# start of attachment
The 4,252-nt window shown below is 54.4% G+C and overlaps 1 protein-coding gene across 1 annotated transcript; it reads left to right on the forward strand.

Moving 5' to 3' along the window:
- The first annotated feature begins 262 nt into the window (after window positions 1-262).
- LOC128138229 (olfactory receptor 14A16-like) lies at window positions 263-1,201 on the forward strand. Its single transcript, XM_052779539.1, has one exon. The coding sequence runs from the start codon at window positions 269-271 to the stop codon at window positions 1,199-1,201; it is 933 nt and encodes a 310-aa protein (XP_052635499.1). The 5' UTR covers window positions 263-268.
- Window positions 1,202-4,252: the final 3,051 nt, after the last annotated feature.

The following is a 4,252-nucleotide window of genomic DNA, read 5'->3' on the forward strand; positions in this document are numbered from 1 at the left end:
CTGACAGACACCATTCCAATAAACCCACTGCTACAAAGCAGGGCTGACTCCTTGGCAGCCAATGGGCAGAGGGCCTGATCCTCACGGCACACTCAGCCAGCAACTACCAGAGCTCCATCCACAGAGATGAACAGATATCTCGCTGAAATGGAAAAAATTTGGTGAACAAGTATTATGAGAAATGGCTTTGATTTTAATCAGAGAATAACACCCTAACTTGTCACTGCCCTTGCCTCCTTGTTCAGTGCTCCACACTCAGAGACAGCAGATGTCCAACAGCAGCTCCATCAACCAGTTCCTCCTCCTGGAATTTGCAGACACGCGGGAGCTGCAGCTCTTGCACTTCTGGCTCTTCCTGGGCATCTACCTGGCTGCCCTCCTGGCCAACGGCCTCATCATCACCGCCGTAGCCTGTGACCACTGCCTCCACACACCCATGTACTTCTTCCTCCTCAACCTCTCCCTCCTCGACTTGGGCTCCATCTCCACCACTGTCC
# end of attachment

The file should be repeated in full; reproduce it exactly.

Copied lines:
The 4,252-nt window shown below is 54.4% G+C and overlaps 1 protein-coding gene across 1 annotated transcript; it reads left to right on the forward strand.

Moving 5' to 3' along the window:
- The first annotated feature begins 262 nt into the window (after window positions 1-262).
- LOC128138229 (olfactory receptor 14A16-like) lies at window positions 263-1,201 on the forward strand. Its single transcript, XM_052779539.1, has one exon. The coding sequence runs from the start codon at window positions 269-271 to the stop codon at window positions 1,199-1,201; it is 933 nt and encodes a 310-aa protein (XP_052635499.1). The 5' UTR covers window positions 263-268.
- Window positions 1,202-4,252: the final 3,051 nt, after the last annotated feature.

The following is a 4,252-nucleotide window of genomic DNA, read 5'->3' on the forward strand; positions in this document are numbered from 1 at the left end:
CTGACAGACACCATTCCAATAAACCCACTGCTACAAAGCAGGGCTGACTCCTTGGCAGCCAATGGGCAGAGGGCCTGATCCTCACGGCACACTCAGCCAGCAACTACCAGAGCTCCATCCACAGAGATGAACAGATATCTCGCTGAAATGGAAAAAATTTGGTGAACAAGTATTATGAGAAATGGCTTTGATTTTAATCAGAGAATAACACCCTAACTTGTCACTGCCCTTGCCTCCTTGTTCAGTGCTCCACACTCAGAGACAGCAGATGTCCAACAGCAGCTCCATCAACCAGTTCCTCCTCCTGGAATTTGCAGACACGCGGGAGCTGCAGCTCTTGCACTTCTGGCTCTTCCTGGGCATCTACCTGGCTGCCCTCCTGGCCAACGGCCTCATCATCACCGCCGTAGCCTGTGACCACTGCCTCCACACACCCATGTACTTCTTCCTCCTCAACCTCTCCCTCCTCGACTTGGGCTCCATCTCCACCACTGTCC